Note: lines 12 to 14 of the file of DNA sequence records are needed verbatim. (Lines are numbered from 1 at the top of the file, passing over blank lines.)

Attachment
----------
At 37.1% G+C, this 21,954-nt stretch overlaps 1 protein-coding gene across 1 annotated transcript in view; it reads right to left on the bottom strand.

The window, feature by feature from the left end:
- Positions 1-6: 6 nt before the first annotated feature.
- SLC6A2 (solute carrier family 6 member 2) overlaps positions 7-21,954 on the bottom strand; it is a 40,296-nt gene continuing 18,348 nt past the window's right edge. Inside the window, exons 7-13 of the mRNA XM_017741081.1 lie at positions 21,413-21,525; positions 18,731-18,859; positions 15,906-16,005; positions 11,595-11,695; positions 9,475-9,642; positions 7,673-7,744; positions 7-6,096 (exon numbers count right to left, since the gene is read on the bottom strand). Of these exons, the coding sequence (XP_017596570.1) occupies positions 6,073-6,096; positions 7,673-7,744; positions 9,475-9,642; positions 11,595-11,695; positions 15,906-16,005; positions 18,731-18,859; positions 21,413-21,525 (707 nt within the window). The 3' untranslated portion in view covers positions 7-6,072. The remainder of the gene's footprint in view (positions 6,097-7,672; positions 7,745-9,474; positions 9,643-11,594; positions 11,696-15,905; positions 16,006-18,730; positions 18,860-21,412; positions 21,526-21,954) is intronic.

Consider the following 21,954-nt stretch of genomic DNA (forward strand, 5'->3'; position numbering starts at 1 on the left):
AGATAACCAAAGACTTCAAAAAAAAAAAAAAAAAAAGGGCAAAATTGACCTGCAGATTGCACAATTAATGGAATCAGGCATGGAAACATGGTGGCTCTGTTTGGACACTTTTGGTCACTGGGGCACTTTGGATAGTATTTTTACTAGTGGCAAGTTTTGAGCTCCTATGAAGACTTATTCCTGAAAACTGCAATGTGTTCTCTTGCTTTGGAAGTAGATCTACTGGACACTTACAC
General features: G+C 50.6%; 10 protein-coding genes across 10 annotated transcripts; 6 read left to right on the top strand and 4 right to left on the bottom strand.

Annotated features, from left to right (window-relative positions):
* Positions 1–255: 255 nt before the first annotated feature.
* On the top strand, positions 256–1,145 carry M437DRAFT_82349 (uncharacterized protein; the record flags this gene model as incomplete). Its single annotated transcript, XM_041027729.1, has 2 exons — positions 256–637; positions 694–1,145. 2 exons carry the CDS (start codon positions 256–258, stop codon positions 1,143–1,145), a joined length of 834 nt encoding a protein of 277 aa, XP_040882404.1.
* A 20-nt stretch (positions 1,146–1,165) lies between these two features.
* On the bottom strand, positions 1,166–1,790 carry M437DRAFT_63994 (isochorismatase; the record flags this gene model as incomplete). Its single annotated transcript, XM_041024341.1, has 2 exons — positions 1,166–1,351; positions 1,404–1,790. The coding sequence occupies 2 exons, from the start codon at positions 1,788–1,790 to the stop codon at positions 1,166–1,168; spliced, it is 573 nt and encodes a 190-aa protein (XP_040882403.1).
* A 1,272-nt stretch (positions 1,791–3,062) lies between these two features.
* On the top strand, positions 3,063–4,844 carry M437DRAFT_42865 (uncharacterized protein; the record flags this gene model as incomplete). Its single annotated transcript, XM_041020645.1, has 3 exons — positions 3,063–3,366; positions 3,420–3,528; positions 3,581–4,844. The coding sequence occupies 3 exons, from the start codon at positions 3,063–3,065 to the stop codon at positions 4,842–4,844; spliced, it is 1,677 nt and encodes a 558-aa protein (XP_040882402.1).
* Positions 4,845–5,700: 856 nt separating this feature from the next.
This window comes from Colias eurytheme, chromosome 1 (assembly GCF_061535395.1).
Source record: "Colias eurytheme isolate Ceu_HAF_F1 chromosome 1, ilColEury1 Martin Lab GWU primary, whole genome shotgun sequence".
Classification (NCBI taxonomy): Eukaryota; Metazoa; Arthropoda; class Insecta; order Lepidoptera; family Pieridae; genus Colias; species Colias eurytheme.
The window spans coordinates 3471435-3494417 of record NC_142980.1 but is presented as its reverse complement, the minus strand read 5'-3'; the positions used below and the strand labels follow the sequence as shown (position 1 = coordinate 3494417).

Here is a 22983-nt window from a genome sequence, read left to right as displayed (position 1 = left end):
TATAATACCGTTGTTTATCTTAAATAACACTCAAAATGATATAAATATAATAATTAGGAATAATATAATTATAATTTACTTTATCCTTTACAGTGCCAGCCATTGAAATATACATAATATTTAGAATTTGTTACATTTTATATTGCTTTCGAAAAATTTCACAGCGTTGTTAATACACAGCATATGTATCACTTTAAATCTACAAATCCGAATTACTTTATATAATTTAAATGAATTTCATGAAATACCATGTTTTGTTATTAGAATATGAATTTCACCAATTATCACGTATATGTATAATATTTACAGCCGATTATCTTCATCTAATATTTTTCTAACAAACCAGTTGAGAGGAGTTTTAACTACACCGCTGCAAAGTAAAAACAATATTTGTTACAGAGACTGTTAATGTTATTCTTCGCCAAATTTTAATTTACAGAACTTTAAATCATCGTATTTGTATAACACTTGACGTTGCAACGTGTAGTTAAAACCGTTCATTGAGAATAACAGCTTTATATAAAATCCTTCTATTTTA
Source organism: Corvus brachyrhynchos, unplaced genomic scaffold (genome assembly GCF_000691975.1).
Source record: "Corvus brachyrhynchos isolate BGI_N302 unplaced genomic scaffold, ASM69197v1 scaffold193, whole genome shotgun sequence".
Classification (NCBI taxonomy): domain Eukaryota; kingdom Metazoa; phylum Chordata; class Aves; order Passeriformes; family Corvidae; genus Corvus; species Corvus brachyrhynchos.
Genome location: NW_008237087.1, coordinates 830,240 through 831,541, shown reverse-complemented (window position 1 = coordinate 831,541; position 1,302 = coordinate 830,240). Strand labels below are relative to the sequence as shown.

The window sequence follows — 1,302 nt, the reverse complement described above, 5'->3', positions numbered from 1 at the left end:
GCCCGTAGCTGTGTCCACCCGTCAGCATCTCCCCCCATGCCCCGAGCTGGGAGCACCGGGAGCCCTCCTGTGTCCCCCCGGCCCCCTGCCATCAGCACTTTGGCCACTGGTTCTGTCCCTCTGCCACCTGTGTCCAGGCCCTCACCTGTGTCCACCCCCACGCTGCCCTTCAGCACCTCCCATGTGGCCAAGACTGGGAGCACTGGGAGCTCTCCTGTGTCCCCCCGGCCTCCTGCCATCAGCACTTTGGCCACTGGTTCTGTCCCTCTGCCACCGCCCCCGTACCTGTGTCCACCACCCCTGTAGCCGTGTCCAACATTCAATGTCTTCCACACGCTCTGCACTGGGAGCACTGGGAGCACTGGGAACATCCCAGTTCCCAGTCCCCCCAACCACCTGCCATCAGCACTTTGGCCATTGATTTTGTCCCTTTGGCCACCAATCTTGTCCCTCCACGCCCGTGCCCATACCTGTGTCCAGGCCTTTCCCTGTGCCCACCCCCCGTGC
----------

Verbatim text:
* On the bottom strand, positions 1,166–1,790 carry M437DRAFT_63994 (isochorismatase; the record flags this gene model as incomplete). Its single annotated transcript, XM_041024341.1, has 2 exons — positions 1,166–1,351; positions 1,404–1,790. The coding sequence occupies 2 exons, from the start codon at positions 1,788–1,790 to the stop codon at positions 1,166–1,168; spliced, it is 573 nt and encodes a 190-aa protein (XP_040882403.1).
* A 1,272-nt stretch (positions 1,791–3,062) lies between these two features.
* On the top strand, positions 3,063–4,844 carry M437DRAFT_42865 (uncharacterized protein; the record flags this gene model as incomplete). Its single annotated transcript, XM_041020645.1, has 3 exons — positions 3,063–3,366; positions 3,420–3,528; positions 3,581–4,844. The coding sequence occupies 3 exons, from the start codon at positions 3,063–3,065 to the stop codon at positions 4,842–4,844; spliced, it is 1,677 nt and encodes a 558-aa protein (XP_040882402.1).